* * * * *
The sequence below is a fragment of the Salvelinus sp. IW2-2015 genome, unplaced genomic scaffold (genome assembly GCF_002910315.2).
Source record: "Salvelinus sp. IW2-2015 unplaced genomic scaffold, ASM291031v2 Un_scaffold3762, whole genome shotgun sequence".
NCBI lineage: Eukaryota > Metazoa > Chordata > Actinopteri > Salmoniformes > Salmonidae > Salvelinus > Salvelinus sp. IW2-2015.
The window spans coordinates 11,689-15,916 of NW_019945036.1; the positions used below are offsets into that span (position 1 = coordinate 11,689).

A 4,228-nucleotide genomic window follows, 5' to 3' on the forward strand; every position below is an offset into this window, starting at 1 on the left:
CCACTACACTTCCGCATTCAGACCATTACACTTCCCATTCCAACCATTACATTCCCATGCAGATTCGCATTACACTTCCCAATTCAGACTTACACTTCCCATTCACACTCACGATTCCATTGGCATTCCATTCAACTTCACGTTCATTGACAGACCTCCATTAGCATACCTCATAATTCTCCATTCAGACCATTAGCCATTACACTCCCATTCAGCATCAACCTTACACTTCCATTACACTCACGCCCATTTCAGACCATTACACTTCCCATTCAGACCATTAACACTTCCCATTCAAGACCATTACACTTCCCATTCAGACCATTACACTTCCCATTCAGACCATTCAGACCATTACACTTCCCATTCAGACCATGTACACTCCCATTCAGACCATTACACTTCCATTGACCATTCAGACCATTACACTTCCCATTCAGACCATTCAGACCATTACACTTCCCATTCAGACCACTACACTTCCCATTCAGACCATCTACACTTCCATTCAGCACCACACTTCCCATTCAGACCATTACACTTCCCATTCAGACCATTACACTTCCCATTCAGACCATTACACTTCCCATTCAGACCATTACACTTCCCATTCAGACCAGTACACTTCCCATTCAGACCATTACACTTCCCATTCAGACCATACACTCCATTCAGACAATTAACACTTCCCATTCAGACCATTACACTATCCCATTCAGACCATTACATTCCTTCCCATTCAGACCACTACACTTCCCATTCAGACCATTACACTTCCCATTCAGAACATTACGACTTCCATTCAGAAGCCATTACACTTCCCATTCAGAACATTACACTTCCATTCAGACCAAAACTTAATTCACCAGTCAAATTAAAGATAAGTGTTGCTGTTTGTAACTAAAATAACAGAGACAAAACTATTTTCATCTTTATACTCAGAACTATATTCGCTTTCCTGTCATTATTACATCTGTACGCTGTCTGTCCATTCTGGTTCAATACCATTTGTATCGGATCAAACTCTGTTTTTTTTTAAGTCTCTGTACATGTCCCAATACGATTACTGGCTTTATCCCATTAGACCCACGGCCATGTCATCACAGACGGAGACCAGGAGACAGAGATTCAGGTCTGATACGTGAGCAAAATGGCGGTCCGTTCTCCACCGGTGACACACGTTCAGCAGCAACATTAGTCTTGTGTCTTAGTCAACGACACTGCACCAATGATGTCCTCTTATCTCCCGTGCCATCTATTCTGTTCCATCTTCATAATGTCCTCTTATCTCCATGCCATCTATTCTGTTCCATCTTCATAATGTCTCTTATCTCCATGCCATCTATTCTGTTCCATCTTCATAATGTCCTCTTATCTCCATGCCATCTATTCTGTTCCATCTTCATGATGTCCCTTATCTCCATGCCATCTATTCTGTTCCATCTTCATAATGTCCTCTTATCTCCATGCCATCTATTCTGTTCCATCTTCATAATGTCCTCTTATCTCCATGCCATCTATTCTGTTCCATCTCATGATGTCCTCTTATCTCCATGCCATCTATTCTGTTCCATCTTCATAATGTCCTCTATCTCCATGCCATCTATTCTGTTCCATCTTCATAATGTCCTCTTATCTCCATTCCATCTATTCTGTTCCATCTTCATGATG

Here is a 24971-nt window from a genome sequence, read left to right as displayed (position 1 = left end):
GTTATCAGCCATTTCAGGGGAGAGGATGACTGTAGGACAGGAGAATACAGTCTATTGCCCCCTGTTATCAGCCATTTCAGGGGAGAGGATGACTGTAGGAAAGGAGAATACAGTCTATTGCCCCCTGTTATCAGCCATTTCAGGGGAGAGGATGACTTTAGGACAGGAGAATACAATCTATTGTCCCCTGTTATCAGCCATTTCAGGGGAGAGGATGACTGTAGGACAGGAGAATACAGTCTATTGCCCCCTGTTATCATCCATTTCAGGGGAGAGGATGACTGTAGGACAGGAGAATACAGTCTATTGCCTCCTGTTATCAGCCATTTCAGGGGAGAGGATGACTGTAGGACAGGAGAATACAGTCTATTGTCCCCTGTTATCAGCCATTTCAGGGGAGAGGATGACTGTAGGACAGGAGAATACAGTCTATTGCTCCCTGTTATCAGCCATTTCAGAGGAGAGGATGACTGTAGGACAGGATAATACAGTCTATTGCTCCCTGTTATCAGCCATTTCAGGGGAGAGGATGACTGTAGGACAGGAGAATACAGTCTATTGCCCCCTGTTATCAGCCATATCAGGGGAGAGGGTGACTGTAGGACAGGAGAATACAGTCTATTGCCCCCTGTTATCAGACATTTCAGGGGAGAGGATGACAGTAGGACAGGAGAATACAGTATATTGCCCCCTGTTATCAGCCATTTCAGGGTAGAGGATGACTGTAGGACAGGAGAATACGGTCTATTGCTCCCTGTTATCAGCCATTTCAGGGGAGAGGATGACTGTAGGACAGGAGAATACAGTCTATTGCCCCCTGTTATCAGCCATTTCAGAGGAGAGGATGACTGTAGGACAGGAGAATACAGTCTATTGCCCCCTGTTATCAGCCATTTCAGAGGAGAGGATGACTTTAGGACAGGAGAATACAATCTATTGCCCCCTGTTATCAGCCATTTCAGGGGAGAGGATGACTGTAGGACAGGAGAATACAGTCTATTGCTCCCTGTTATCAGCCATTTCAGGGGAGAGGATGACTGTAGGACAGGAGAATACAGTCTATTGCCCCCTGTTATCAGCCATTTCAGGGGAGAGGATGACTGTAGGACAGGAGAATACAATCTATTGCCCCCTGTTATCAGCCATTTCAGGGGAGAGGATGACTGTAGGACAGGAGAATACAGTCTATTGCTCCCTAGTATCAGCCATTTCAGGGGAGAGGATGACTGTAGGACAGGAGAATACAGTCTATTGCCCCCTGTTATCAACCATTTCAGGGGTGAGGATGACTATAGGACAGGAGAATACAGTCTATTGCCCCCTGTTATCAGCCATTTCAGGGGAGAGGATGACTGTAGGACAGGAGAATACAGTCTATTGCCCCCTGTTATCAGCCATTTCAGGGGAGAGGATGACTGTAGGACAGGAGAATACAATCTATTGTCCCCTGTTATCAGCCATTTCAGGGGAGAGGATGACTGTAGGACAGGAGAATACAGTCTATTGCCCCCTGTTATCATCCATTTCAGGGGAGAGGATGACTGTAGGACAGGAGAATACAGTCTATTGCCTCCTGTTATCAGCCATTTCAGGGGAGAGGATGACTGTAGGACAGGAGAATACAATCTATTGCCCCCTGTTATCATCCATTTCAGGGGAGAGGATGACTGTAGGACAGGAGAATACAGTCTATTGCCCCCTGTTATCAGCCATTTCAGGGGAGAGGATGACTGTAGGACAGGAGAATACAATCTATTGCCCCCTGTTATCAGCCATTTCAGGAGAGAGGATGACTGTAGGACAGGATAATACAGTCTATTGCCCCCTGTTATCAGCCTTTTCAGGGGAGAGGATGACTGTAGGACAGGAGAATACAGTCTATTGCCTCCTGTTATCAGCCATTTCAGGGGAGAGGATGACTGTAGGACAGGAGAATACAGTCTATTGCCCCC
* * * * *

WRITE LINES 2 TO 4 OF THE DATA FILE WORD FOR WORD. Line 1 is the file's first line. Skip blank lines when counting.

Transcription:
Source record: "Salvelinus sp. IW2-2015 unplaced genomic scaffold, ASM291031v2 Un_scaffold3762, whole genome shotgun sequence".
NCBI lineage: Eukaryota > Metazoa > Chordata > Actinopteri > Salmoniformes > Salmonidae > Salvelinus > Salvelinus sp. IW2-2015.
The window spans coordinates 11,689-15,916 of NW_019945036.1; the positions used below are offsets into that span (position 1 = coordinate 11,689).